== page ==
Atlantic red snapper season to begin; Anglers can help FWC gather data

Photo courtesy of Brice and Bear Williamson

Researchers with the Florida Fish and Wildlife Conservation Commission (FWC) and the National Oceanic and Atmospheric Administration are looking for anglers’ help to capture information about the Atlantic red snapper fishery. The 2020 recreational season in Atlantic federal waters is July 10-12 and July 17. Anglers are limited to one fish per person, per day, with no minimum size limit.

FWC researchers will be out along Florida’s east coast during each day of the season asking recreational fishers about their red snapper trips and their catch. For the safety of the public and staff, the survey has been shortened this year so that anglers may quickly complete the in-person interview. Additionally, staff will be wearing masks and following social distancing and disinfection protocols. FWC researchers will also ask to count the number of red snapper harvested and, as conditions allow, may also ask permission to measure and weigh harvested fish and collect biological samples. This will not affect the fillet and will help determine the size and age distribution of the red snapper population.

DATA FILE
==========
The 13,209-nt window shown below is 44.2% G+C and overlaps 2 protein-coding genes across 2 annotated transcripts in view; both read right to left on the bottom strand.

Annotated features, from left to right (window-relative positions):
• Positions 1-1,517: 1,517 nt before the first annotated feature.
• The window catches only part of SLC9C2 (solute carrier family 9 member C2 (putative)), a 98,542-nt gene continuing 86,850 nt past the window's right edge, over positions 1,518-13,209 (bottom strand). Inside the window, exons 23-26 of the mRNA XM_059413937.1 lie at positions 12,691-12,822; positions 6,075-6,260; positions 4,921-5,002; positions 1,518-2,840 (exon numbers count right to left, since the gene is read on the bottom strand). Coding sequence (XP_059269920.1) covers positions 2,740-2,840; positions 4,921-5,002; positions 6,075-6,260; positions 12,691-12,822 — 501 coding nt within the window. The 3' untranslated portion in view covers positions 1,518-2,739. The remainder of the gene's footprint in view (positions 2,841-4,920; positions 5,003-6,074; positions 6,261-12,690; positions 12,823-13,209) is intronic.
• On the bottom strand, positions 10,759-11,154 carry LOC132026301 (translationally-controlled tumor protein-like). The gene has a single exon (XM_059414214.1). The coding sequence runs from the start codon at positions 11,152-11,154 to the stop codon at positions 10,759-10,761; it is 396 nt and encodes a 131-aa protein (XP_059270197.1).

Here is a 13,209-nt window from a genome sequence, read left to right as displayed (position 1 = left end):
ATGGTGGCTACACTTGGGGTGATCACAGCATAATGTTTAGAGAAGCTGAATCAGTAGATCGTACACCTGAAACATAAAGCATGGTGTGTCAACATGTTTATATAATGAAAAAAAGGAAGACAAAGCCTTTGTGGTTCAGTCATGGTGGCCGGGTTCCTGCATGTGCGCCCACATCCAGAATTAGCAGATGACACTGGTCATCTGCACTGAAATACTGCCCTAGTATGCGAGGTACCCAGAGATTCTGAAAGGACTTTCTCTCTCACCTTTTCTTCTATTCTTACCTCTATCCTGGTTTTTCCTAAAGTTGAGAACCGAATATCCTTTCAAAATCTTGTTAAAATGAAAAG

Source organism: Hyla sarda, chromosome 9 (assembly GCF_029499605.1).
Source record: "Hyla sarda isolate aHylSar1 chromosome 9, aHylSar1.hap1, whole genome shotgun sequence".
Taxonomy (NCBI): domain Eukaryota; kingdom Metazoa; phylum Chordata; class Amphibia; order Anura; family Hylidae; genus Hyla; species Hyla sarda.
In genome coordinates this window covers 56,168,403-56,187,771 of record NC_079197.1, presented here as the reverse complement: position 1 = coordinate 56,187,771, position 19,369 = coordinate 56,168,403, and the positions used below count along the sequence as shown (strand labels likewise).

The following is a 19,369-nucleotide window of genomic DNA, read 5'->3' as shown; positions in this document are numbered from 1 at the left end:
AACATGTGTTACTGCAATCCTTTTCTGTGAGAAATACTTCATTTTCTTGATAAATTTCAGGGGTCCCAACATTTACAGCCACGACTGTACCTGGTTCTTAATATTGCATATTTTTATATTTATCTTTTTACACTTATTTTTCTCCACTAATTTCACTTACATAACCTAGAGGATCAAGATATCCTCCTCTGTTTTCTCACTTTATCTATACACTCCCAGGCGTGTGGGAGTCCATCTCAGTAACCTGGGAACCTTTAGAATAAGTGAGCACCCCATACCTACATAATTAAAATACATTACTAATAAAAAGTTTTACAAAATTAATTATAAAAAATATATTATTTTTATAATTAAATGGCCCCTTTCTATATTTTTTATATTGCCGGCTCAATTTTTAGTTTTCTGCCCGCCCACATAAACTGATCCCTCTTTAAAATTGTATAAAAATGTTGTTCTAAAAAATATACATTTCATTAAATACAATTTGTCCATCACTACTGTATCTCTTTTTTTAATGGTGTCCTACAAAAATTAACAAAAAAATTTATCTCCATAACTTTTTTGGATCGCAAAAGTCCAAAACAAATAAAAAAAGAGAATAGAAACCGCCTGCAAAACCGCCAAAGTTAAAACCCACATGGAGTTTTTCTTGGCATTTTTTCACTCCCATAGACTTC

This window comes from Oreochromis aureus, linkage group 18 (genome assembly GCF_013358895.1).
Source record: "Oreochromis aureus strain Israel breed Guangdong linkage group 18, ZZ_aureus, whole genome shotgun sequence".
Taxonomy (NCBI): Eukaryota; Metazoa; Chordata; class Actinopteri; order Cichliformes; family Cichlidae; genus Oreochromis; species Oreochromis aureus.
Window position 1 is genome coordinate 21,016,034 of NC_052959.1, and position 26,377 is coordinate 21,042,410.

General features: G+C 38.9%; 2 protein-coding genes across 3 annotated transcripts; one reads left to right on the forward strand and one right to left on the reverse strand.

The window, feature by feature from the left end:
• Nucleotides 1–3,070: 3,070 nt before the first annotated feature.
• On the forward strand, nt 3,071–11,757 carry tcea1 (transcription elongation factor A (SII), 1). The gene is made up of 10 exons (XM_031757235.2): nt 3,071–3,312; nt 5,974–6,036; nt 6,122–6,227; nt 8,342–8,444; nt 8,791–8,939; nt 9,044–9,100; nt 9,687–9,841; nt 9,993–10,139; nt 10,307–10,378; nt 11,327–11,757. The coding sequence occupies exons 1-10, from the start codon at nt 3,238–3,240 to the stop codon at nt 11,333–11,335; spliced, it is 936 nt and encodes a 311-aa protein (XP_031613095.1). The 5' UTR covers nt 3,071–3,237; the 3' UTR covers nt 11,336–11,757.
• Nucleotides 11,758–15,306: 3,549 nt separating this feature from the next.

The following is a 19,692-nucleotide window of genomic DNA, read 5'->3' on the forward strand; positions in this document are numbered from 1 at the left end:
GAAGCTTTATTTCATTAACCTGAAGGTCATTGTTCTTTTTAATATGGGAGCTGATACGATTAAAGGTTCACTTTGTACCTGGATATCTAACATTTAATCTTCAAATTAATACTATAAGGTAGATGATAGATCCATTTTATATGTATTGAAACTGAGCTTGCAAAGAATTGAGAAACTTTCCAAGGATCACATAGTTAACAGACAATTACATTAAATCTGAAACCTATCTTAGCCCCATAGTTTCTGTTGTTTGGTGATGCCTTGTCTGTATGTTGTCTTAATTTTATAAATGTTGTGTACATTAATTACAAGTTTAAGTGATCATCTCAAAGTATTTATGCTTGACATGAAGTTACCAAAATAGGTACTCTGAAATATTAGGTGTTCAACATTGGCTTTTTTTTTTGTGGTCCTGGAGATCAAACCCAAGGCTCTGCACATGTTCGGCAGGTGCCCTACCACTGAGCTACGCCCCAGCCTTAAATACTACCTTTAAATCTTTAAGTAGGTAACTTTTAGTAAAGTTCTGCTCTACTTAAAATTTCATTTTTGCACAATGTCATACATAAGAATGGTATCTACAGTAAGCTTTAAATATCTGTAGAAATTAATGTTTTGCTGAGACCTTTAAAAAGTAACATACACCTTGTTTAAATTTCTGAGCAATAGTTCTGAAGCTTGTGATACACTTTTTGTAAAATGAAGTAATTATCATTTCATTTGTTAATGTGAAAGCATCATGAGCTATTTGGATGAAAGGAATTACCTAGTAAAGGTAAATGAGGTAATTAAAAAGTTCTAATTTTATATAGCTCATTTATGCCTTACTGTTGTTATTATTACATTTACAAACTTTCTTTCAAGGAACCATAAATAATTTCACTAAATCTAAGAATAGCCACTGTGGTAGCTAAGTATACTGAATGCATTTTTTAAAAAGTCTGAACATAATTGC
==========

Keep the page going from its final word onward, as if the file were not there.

In addition to special surveys conducted during the red snapper season, the State Reef Fish Survey is also being conducted year-round on the Atlantic coast of Florida. This newly expanded survey will collect data directly from recreational anglers and spear fishers with the State Reef Fish Angler designation, which is now required to harvest certain reef fish species, including red snapper, anywhere in Florida. The two surveys will be used closely together to track red snapper landings in-season and improve year-round estimates of recreational catch, including releases, for a variety of important reef fish stocks, including red snapper in the south Atlantic.

As always, anglers are encouraged to use best handling practices on fish that are being released. New federal regulations in Atlantic waters that go into effect July 15 include a descending device requirement and a requirement for all hooks to be non-stainless steel. Additionally, only non-offset (flat) circle hooks are allowed when fishing north of 28 degrees N. latitude (approximately Melbourne, Florida).

Learn more about the science behind the surveys and how to obtain the State Reef Fish Angler designation at MyFWC.com/SRFS.

For information on snapper rules and regulations, visit MyFWC.com/Marine, and click on “Snappers” under the “Reef Fish” tab.

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